I was just entering the curve that would whirl me directly toward the pond when the wall of white loomed up in front of me – ready to swallow my entire jeep.  The lack of impact as I entered the dense fog was almost surprising.  I am not used to seeing something so apparently solid and yet being able to move through it as though it doesn’t exist.  This was a serious fog.  I couldn’t see more that 5 feet beyond the windshield.  The only thing keeping me on the road was the change in sound as my tire left the gravel and began to tread on grass.  At that point I would know to correct my steering to keep me on the road.  So I pinballed my way down the road at about 5 miles a hour, eyes open as wide as they would go – not that that helped because I was driving by sound. I may as well have been blindfolded.

Eventually I parked in a small turn off.  I would later discover, once the entirety of my surroundings was unveiled, that miraculously I had found the right turnoff and parked as though I was an old hand at this.  I threw on my vest, strung up without tying on a fly, and started on foot in the general direction of the water.  You can always tell which way the water is because it is downhill from wherever you are.  The putt breaks towards the water.

Walking in the fog was stranger than driving in it.  Each step revealed an incrementally changing world. A slow progression as one plant was replaced by another and one tree grew slightly larger as it slowly entered the tiny bubble of reality that I was able to comprehend.  It was like watching time lapse photography of evolution. Behind me the fog swirled and eddied and slammed shut.  I was not cutting a path through the fog any more than a scuba diver cuts a path through the ocean.  All I was doing was fleetingly bringing into my tiny sphere of sensory perception pieces of a larger and hidden outside world.  Simply to have them erased from my immediate consciousness by my next step forward.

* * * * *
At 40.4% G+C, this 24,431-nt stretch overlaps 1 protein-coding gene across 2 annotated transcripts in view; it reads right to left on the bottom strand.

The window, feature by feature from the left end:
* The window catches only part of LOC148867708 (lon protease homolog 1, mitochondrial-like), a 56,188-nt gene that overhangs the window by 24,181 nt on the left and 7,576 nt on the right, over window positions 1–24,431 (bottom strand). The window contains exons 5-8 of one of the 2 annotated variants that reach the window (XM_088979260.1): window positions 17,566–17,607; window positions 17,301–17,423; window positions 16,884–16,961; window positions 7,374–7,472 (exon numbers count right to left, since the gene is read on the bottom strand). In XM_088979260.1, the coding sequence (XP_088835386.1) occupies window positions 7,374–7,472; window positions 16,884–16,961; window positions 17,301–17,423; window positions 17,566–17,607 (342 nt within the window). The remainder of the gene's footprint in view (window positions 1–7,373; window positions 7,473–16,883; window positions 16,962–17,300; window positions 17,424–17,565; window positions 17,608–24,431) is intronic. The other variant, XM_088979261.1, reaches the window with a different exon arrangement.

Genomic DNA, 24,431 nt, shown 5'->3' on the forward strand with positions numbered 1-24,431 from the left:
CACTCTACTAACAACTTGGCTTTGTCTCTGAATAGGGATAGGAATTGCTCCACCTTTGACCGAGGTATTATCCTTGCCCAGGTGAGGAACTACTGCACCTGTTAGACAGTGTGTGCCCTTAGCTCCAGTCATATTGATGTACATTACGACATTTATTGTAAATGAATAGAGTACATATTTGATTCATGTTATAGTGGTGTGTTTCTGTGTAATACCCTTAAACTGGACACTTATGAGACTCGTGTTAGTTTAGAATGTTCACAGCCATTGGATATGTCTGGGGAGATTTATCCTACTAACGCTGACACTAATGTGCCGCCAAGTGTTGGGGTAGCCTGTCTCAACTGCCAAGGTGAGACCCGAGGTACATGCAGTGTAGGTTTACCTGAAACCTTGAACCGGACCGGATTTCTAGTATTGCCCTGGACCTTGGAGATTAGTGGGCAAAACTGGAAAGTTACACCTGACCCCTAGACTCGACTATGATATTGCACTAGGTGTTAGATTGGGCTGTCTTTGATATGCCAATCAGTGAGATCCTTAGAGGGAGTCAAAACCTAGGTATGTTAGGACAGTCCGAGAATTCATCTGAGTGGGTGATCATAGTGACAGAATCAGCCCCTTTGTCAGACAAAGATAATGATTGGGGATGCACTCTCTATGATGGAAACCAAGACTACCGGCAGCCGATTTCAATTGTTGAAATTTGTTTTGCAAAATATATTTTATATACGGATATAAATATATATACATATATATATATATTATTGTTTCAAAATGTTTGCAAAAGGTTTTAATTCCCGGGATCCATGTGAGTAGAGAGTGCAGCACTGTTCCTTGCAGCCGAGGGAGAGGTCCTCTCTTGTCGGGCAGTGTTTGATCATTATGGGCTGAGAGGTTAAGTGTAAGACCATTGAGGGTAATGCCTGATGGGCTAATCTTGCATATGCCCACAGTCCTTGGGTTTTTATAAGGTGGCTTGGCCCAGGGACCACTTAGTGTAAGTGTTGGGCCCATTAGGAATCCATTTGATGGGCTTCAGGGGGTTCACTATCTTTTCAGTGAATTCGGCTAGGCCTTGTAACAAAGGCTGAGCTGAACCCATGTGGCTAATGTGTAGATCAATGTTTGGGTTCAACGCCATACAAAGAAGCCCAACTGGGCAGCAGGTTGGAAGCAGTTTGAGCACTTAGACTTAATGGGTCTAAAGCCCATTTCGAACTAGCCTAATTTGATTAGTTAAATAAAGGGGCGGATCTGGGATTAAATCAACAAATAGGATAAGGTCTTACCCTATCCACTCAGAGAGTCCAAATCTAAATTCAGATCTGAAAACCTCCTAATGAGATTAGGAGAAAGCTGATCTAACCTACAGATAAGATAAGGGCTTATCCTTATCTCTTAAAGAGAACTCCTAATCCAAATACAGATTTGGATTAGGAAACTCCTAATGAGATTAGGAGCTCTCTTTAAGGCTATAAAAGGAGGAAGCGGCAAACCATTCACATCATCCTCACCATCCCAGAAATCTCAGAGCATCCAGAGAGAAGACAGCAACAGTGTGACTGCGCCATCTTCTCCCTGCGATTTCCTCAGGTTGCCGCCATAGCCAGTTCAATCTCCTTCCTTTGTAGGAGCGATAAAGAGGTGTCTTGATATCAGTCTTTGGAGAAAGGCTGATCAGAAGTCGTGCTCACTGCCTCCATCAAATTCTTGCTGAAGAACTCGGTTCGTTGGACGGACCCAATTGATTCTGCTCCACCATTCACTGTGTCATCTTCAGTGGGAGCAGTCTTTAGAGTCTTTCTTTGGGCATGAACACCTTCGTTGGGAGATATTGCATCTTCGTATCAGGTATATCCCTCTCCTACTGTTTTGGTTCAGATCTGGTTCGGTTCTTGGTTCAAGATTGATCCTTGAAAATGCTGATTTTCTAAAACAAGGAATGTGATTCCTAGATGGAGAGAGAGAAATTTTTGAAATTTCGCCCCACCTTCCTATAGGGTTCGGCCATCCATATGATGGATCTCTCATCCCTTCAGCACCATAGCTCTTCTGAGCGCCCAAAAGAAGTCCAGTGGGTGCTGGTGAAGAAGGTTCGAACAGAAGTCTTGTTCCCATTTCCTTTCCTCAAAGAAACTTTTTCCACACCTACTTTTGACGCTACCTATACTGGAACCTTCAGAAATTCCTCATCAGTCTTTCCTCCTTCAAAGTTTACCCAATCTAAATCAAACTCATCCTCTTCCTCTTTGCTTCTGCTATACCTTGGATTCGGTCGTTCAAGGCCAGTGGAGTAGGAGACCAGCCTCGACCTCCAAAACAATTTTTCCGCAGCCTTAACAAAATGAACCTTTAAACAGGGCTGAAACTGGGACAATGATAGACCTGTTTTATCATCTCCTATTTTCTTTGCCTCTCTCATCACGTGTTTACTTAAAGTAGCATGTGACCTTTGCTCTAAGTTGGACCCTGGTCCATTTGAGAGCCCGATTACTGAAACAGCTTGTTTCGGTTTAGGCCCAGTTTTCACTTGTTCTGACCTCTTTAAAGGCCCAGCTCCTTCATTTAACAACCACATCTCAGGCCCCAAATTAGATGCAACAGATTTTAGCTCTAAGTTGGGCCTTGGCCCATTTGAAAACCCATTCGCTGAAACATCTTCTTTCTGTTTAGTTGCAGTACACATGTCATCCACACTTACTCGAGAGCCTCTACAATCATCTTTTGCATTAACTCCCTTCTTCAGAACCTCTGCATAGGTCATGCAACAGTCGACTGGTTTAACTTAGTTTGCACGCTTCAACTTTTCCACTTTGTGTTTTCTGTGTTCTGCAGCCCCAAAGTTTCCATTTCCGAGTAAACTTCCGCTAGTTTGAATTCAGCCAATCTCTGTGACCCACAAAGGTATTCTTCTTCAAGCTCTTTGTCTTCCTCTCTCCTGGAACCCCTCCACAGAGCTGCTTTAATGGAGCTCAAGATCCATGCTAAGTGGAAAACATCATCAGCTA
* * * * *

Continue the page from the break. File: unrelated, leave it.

Eventually the water edge came upon me, as though I wasn’t moving forward, rather the rotation of the earth had brought it to me like a conveyor belt.  I sat on a rock and decided to get my wits about me.

The tiny piece of water I could see was smooth, making the pond look like it was made out of a mix of corn starch and water, rather than just water.  Like if you ran fast enough you could get all the way to the other side, but if you stopped for a second you would be slowly swallowed.  The sounds were incredible.  I don’t know if it was the lack of vision, or the moisture in the air, but all sounds seemed amplified and non-directional.  The birds were everywhere and unseeable.  From the Non-Newtonian pond came the splash of jumpers, the pop of Bluegills eating surface bugs and the BLLOOOOP of Largemouth Bass opening a hole in the surface of the water for the small frog to fall into.